Median is also a representation of the central tendency of the data point. Unlike average, the median is not a calculated value. It is a physical point in the dataset.

Calculating the Median

We sort the data in an order (ascending or descending), and then the middlemost value becomes the median.

Case 1:


When the count of the data set is an odd number

Sample Data: 8, 6, 4, 10, 12

  • Step 1: Arrange the data in an order -> 4, 6, 8, 10, 12

  • Step 2: Find the middle number -> 4, 6, 8, 10, 12

Median = 8

Case 2:


When the count of data set is an even number


Sample Data: 8, 6, 4, 10, 12,2


  • Step 1: Arrange the data in an order -> 2,4, 6, 8, 10, 12

  • Step 2: Calculate the average of the middle two numbers: 2,4, 6, 8, 10, 12

Median = (6+8)/2 = 7

Formulas in Excel

There are two simple formulas for average and median:

AVERAGE(<array>)

MEDIAN(<array>)

Advantage Median?

Vinci is a data analyst and lives in City A. One of his friends told him that data analysts in City B are getting higher salaries and recommends him to move to City B.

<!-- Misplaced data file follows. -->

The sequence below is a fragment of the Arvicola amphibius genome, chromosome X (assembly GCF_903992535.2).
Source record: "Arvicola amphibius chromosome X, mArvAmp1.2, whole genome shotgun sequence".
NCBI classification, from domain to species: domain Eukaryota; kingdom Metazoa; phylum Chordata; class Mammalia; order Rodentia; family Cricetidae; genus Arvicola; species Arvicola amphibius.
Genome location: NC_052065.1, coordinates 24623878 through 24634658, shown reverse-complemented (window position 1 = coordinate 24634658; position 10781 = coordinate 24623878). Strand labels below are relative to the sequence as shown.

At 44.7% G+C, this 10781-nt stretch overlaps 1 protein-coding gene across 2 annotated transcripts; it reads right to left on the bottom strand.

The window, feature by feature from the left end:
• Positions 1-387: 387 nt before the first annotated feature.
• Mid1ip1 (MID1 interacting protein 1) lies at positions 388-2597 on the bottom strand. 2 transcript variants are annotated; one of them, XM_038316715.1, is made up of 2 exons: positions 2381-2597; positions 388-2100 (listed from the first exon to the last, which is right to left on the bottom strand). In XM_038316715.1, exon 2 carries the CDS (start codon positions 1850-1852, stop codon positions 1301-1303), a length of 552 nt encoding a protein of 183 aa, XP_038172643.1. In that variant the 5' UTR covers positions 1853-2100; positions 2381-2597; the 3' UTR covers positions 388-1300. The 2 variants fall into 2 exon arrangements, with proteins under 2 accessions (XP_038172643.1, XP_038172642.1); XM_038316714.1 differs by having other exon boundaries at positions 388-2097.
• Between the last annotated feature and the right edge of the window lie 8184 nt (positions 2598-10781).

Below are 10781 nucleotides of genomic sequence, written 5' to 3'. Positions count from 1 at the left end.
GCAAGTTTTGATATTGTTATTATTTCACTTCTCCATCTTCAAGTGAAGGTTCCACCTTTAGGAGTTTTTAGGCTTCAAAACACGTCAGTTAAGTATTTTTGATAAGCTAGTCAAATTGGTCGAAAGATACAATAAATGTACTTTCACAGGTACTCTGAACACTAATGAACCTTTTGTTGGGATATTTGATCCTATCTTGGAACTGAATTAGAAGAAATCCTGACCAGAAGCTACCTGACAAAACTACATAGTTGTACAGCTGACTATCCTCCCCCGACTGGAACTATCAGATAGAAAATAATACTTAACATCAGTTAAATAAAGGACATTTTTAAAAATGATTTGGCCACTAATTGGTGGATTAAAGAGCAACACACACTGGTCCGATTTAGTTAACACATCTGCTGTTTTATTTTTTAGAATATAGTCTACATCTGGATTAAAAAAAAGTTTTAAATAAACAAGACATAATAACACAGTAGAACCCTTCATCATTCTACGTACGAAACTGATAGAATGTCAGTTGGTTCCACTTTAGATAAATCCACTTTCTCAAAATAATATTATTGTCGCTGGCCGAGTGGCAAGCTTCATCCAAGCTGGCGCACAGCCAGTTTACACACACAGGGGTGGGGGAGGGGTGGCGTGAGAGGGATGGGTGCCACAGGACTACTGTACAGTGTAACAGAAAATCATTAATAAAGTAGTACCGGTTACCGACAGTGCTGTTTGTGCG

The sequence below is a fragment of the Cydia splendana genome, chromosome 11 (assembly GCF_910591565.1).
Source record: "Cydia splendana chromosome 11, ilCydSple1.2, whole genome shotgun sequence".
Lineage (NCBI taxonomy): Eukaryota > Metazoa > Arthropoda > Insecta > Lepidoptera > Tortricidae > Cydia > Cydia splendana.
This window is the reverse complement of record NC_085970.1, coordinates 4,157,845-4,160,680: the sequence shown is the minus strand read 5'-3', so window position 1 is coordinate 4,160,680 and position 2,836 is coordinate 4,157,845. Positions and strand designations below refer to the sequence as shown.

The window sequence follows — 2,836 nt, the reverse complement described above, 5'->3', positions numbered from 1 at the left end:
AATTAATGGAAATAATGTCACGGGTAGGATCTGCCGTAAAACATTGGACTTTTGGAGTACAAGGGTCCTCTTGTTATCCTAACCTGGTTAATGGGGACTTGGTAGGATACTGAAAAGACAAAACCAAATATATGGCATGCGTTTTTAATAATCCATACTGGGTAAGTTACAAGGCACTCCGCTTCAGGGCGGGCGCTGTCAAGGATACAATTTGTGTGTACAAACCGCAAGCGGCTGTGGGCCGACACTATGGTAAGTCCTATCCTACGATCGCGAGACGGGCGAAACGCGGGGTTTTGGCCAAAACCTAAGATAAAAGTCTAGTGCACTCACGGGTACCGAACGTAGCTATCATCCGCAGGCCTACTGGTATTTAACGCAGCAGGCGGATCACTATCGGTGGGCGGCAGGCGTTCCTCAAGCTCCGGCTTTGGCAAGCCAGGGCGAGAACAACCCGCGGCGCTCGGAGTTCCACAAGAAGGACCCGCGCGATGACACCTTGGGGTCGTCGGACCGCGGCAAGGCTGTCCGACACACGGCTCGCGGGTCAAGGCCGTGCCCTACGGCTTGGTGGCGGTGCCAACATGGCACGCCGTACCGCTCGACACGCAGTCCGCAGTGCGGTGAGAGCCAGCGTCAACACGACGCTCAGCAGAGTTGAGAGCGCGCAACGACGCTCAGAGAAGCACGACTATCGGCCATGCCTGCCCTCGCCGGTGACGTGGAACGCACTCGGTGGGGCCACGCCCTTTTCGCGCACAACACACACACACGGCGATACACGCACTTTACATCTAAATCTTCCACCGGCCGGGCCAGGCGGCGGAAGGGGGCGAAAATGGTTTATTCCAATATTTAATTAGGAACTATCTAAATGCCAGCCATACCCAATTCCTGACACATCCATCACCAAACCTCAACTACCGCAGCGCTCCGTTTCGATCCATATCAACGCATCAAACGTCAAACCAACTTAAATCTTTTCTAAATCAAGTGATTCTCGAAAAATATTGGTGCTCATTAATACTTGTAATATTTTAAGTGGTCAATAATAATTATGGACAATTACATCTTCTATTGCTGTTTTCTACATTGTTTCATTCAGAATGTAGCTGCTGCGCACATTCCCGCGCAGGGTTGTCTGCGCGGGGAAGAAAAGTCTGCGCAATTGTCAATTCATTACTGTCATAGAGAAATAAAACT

Vinci decided to analyze the wages for data analysts in two cities, A & B. He collected sample data for the two cities and calculated the average.


City A: $ 121,012

City B: $ 258,713

By just looking at this, City B appears to be a prospective location for business analysts as the average salary of City B is 114% higher than City A.

Then, he calculated median salaries for these cities:


City A: $ 122,082

City B: $ 121,511

The median salary of City B is, in fact, slightly lower than City A.

How is this possible? Why are the two characteristics of the central tendency of data telling two different stories?




To find out, Vinci decided to investigate the samples he had used for the analysis.



The salary for one of the samples is significantly higher than the rest of the group, resulting in changing the average value of the group salary.


Extreme values in the data set impacts the average. In such cases, the average can be a misleading representation of the dataset.

However, the median remains unaffected by such data points.



If we exclude Jen’s salary from Sample B and then the average wage of City B comes down to $ 119,260. Now City B does not seem to be lucrative enough, in terms of salary.

He should collect more samples to support his decision to move to City B.


In a nutshell, while comparing performances, we should not wholly rely on averages and include other aggregations. Otherwise, we may end up deciding wrong!

Also see: Trim Mean

#vivran